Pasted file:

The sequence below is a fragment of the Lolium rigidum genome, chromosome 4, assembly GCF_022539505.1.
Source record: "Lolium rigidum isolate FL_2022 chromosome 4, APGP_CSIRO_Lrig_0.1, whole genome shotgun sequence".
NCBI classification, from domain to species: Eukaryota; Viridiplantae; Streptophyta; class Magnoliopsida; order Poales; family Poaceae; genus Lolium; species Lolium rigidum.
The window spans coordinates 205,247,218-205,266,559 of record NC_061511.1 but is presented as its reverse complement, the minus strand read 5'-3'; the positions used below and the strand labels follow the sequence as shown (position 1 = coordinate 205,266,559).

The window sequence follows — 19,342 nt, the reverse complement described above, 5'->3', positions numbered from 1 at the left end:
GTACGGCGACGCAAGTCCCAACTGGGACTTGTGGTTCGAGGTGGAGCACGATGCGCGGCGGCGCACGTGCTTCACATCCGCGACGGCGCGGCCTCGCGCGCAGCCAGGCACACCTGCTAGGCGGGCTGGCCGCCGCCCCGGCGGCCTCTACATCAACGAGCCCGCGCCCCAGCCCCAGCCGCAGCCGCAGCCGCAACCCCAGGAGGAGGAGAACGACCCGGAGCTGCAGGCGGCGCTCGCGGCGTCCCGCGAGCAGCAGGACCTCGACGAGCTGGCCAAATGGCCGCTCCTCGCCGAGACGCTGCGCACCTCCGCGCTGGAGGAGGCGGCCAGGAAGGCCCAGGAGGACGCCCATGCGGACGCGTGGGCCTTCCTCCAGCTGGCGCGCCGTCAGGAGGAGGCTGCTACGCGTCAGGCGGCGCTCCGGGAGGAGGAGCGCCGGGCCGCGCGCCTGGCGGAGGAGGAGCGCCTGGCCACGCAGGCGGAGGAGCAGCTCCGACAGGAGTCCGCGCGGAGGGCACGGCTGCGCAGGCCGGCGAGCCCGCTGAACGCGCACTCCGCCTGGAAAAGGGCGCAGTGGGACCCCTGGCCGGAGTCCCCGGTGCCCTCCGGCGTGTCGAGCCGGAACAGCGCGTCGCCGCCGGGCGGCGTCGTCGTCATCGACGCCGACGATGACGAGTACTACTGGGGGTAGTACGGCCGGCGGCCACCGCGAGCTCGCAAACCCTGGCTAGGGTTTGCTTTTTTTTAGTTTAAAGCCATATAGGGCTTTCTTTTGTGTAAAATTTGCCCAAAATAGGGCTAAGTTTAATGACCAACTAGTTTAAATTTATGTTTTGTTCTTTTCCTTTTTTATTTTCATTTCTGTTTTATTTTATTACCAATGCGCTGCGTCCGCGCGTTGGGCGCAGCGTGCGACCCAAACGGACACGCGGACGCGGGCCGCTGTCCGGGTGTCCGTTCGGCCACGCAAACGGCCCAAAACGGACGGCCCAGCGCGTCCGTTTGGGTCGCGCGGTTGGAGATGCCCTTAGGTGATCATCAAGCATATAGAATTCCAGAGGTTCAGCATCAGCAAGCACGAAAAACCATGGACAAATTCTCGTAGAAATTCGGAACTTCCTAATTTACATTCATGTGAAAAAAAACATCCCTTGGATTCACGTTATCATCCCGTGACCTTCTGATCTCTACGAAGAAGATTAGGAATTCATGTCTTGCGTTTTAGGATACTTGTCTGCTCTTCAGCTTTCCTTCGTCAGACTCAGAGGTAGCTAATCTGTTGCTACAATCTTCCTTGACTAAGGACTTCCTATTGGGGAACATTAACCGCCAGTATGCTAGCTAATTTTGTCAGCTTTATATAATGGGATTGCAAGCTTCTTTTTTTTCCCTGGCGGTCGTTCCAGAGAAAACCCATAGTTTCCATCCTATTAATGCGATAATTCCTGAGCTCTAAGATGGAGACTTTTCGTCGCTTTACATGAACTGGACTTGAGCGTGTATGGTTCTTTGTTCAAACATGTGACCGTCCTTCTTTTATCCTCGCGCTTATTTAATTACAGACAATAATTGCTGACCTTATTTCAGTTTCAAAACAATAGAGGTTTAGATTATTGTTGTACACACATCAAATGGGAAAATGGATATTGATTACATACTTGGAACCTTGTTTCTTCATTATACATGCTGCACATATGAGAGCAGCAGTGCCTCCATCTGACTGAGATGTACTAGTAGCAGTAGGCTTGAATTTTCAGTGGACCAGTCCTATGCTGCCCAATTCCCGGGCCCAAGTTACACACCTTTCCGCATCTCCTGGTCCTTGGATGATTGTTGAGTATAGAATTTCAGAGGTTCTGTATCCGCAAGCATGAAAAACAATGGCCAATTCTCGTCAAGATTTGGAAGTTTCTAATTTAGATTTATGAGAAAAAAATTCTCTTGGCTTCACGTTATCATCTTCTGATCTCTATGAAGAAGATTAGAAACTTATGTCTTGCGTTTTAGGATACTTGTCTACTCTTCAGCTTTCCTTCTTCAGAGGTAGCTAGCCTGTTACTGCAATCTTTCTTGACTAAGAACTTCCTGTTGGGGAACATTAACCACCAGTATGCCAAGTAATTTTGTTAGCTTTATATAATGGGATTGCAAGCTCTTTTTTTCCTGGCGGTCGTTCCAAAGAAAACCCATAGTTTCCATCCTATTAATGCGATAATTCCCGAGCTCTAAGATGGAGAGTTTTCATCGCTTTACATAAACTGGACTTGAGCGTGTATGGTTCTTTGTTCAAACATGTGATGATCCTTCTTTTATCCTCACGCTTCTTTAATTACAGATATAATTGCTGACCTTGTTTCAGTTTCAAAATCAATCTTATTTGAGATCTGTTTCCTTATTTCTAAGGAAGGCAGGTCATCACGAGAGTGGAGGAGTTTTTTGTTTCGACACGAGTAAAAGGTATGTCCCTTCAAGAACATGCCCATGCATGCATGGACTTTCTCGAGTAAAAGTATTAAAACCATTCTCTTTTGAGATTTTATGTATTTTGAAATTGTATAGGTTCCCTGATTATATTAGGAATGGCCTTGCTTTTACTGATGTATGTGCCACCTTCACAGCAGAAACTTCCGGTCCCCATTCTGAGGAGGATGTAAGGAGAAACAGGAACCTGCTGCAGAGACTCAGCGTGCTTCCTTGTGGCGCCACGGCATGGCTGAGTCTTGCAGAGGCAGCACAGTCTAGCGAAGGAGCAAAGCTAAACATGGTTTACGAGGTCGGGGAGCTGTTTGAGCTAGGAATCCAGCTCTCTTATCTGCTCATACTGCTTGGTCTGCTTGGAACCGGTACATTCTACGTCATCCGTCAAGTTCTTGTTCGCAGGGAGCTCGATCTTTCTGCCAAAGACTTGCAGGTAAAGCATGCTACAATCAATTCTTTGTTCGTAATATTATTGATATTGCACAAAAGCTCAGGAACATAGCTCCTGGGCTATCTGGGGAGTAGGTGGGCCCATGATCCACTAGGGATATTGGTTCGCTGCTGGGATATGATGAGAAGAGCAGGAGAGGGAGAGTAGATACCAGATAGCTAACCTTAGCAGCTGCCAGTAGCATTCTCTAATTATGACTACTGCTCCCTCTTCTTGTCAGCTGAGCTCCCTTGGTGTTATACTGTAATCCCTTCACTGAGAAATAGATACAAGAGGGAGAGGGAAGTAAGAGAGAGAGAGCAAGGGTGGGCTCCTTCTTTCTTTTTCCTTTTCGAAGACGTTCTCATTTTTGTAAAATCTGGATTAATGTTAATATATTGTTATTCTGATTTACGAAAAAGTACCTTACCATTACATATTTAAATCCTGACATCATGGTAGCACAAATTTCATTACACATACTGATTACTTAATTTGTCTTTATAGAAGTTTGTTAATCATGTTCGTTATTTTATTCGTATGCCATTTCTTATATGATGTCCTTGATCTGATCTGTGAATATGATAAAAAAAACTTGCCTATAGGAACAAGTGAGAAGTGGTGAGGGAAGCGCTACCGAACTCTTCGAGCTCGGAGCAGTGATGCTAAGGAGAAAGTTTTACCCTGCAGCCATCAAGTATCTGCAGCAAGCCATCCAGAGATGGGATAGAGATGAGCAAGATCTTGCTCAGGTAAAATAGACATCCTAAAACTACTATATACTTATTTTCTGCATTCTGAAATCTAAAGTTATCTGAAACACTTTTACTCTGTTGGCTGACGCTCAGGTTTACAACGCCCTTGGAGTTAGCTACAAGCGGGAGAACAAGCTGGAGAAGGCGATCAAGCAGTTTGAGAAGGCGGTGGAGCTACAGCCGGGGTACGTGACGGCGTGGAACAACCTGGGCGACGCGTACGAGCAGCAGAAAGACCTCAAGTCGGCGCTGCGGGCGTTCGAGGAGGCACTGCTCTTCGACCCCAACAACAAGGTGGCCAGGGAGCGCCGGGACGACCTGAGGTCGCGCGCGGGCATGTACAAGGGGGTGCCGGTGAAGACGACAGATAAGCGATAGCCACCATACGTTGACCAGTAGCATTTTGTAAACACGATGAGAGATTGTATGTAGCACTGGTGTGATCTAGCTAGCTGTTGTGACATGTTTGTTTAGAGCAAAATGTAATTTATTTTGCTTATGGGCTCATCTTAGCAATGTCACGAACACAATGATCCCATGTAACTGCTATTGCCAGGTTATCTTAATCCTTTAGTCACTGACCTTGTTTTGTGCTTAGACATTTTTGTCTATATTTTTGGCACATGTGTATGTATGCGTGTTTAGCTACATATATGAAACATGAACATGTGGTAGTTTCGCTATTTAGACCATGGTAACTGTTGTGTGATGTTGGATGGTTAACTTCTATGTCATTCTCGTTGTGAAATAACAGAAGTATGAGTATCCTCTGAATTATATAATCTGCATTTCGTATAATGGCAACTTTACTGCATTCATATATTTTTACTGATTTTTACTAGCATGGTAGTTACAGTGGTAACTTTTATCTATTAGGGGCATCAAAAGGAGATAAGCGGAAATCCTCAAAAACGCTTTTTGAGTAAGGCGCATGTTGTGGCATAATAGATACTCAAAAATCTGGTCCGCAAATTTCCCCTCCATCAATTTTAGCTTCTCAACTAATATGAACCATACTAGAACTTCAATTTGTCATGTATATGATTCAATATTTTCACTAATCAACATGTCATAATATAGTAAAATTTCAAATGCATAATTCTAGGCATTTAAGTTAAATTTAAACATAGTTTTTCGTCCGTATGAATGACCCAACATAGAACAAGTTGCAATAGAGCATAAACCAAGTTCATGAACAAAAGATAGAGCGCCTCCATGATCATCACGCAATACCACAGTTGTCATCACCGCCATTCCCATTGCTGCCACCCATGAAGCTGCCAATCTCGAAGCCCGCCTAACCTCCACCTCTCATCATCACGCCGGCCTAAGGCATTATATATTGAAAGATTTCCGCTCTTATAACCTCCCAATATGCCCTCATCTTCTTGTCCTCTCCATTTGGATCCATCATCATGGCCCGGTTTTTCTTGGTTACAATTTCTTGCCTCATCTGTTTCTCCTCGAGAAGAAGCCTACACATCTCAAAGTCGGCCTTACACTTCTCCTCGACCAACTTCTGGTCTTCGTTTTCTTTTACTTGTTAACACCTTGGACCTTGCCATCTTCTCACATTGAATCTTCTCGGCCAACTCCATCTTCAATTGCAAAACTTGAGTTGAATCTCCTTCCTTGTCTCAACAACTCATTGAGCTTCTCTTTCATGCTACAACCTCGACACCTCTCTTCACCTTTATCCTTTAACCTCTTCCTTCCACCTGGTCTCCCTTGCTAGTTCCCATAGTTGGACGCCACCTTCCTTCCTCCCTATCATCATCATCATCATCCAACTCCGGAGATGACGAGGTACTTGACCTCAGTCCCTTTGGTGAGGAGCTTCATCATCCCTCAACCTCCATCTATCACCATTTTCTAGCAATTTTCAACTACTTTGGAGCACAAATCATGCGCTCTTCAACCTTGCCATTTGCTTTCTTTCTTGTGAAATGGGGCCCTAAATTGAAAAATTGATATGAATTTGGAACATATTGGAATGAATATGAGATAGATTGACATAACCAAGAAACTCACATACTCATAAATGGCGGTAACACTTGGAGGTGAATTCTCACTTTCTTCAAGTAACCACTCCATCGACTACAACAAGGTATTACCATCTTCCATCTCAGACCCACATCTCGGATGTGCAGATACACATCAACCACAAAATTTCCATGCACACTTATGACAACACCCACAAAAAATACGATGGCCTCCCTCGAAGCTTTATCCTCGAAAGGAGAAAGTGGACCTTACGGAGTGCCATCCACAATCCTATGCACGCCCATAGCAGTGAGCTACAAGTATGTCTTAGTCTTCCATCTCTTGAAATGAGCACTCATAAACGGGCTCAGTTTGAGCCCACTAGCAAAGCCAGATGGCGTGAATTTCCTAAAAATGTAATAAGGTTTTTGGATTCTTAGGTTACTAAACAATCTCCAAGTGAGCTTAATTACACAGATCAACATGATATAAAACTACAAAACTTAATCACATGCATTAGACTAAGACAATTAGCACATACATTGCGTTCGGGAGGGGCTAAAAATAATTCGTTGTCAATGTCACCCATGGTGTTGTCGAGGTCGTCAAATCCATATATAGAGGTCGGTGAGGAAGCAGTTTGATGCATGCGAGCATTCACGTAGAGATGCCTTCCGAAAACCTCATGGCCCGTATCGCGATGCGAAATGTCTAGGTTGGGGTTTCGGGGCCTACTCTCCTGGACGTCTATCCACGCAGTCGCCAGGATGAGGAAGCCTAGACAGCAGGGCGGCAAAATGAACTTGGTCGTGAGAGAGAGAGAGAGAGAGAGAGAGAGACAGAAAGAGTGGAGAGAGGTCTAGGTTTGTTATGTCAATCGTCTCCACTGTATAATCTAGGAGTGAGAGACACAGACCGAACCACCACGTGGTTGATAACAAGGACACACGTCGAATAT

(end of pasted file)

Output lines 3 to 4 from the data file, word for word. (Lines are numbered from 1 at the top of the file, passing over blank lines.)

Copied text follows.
NCBI classification, from domain to species: Eukaryota; Viridiplantae; Streptophyta; class Magnoliopsida; order Poales; family Poaceae; genus Lolium; species Lolium rigidum.
The window spans coordinates 205,247,218-205,266,559 of record NC_061511.1 but is presented as its reverse complement, the minus strand read 5'-3'; the positions used below and the strand labels follow the sequence as shown (position 1 = coordinate 205,266,559).